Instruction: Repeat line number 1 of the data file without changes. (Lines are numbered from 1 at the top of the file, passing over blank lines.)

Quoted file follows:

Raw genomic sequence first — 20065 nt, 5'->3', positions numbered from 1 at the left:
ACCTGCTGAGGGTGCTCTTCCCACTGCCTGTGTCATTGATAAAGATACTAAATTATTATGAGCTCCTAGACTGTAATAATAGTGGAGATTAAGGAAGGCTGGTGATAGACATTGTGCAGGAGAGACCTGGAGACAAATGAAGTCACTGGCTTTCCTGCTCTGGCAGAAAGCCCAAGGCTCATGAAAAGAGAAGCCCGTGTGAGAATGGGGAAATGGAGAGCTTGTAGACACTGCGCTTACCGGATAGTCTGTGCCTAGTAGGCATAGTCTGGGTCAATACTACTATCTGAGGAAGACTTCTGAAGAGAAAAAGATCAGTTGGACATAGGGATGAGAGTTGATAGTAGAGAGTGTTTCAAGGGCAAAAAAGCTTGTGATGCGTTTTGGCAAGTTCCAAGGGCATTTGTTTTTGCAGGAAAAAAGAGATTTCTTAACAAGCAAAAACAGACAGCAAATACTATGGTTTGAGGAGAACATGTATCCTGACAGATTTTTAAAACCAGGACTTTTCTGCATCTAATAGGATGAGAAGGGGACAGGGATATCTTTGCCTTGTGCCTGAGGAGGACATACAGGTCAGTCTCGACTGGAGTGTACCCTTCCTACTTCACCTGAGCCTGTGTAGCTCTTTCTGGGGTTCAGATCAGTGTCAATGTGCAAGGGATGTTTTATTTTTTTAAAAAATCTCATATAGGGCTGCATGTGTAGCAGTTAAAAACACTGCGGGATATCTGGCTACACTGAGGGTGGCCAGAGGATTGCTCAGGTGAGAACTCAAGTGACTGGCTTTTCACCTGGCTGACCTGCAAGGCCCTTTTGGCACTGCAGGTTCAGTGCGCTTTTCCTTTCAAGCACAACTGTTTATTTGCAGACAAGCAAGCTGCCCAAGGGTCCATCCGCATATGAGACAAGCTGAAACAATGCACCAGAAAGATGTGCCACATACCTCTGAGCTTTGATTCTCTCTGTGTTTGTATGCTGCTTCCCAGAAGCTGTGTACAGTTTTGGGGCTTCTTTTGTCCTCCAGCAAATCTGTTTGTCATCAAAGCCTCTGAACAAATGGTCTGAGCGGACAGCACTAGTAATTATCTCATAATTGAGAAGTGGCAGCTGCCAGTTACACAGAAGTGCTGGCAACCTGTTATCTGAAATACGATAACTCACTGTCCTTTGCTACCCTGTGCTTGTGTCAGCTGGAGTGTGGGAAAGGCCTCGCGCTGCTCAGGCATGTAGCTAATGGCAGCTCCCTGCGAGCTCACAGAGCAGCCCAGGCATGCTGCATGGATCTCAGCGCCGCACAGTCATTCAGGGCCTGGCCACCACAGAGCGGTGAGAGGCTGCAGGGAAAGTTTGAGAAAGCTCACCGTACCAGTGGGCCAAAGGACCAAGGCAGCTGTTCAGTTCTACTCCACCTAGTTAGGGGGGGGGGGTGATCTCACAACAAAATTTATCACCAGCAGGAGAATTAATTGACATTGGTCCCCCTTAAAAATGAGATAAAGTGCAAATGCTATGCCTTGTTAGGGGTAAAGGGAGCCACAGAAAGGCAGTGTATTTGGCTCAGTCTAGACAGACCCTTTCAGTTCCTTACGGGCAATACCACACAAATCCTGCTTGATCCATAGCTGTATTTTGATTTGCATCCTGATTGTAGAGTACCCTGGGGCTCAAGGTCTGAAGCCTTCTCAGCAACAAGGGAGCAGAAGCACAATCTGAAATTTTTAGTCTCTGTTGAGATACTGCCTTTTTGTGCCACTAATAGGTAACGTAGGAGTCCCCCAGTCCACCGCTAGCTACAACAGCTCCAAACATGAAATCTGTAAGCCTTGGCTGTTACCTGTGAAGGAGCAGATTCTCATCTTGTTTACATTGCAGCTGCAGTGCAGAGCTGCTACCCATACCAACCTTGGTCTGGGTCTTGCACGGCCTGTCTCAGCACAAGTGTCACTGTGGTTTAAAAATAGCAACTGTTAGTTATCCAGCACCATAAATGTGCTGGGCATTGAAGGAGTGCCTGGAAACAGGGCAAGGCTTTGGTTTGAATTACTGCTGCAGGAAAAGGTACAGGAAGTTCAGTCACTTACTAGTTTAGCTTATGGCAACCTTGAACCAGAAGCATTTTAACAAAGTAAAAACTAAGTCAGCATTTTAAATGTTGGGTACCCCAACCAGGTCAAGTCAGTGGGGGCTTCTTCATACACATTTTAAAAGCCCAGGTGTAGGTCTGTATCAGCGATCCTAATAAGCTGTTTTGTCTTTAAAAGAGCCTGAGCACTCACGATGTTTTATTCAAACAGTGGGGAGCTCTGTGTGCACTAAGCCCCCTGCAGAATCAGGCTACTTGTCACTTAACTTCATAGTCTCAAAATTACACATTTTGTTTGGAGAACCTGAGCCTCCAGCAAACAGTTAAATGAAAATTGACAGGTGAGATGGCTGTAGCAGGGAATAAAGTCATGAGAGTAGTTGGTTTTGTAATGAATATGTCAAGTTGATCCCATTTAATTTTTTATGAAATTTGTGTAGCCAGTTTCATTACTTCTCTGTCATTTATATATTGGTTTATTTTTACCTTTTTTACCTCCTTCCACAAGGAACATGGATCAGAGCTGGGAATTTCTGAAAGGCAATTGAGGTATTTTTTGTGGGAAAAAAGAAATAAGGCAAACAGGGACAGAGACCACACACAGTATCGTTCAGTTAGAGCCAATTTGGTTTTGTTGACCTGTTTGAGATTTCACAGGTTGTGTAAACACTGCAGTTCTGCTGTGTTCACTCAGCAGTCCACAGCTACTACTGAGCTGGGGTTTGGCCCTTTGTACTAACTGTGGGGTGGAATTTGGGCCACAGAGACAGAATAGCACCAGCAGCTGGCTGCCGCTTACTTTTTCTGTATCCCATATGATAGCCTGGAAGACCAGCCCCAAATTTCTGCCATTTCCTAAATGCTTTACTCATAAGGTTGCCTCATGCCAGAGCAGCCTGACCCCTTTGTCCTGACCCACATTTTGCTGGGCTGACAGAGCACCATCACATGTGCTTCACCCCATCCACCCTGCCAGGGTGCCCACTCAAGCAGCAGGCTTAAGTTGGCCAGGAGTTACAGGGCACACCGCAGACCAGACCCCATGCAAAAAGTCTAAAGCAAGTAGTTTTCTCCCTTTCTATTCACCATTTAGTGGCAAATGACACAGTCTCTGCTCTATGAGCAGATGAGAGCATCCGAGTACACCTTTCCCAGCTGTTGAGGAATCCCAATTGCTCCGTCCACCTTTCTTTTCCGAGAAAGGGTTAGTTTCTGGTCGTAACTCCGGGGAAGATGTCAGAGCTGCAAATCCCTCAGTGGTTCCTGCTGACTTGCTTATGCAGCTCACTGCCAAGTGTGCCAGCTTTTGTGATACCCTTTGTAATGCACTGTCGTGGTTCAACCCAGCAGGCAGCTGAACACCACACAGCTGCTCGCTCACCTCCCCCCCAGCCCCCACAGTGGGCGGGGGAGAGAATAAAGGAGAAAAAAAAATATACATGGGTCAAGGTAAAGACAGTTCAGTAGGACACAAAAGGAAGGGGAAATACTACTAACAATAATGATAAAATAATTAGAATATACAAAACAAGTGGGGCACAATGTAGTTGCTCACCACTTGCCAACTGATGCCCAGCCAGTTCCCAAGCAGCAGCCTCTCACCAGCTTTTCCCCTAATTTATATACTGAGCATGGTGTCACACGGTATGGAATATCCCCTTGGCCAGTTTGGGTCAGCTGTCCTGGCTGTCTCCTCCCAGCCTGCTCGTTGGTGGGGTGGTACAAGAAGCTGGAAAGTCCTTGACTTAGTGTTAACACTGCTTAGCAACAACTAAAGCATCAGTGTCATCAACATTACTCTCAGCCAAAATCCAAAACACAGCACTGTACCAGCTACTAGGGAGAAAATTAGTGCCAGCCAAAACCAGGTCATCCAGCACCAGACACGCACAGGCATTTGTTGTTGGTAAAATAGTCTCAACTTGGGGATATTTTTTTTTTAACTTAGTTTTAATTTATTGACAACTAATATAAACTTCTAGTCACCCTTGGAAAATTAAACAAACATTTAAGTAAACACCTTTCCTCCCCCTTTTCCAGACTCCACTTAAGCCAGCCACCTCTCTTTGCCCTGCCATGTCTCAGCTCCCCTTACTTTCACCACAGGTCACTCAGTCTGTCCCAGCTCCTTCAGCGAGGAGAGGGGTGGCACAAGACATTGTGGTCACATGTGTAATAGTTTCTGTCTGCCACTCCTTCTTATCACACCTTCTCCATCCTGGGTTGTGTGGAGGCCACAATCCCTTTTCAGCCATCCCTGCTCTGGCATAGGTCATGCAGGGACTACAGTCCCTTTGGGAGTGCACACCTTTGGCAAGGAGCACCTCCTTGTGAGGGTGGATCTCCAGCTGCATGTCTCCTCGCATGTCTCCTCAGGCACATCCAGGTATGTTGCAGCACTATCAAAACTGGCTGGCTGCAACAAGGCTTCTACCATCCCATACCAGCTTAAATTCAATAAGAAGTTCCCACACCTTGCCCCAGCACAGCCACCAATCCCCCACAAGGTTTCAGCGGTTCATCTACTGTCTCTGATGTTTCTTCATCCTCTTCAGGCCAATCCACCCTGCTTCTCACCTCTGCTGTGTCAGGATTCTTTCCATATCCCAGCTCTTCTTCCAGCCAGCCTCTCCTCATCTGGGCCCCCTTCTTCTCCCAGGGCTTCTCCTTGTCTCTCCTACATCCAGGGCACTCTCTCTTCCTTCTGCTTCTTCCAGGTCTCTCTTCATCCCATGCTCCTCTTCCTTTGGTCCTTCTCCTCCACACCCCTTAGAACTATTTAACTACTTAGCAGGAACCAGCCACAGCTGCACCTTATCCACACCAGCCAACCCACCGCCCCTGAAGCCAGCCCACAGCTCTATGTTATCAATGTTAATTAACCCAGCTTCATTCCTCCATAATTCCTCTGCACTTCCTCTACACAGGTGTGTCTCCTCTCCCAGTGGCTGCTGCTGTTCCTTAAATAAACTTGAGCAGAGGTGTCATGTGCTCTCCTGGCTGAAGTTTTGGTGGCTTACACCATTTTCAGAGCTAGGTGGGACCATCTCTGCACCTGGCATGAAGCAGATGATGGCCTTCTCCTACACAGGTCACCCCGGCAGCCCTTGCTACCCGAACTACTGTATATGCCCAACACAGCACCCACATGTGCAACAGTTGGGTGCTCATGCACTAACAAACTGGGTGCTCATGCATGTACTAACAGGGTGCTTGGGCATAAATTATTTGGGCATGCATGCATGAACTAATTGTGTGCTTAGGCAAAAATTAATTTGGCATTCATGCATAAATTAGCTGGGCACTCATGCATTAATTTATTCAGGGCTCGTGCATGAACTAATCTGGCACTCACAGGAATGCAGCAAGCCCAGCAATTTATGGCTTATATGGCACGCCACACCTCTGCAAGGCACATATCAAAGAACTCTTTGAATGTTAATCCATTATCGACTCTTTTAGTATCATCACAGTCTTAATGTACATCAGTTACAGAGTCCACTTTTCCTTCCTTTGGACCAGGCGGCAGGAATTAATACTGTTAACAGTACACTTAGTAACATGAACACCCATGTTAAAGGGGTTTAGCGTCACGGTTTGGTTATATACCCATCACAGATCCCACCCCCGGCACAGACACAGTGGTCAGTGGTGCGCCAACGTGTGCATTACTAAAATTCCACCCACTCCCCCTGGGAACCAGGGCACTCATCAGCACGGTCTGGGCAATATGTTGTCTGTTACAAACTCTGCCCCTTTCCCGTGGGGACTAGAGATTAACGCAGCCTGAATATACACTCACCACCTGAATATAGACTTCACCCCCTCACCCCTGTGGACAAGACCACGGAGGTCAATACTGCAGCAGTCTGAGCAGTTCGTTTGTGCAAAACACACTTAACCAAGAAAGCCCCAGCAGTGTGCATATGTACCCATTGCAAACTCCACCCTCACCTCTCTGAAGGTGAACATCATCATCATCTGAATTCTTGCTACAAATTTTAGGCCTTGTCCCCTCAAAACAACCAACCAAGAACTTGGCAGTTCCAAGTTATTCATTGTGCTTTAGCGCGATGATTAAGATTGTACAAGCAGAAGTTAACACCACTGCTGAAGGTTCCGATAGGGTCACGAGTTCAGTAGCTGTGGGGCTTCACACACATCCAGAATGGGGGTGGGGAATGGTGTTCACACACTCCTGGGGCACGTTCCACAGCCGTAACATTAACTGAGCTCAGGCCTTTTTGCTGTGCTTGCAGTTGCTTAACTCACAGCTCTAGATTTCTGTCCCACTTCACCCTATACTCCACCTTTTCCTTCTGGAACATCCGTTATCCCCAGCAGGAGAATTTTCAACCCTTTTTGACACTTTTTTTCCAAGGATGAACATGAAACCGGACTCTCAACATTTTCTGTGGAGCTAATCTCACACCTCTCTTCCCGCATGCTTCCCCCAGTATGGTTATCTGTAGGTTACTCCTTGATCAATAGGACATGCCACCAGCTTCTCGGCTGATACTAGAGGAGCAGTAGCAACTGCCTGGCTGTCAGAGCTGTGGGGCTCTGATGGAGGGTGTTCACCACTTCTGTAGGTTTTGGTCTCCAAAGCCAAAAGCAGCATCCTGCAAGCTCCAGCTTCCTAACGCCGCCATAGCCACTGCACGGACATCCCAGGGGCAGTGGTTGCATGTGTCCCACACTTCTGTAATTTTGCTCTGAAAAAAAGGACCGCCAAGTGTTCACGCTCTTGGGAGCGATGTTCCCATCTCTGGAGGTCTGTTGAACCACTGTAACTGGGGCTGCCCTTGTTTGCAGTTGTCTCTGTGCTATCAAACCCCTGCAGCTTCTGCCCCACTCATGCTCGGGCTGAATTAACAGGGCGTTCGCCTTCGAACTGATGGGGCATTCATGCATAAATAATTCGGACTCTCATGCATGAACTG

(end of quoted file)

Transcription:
Raw genomic sequence first — 20065 nt, 5'->3', positions numbered from 1 at the left: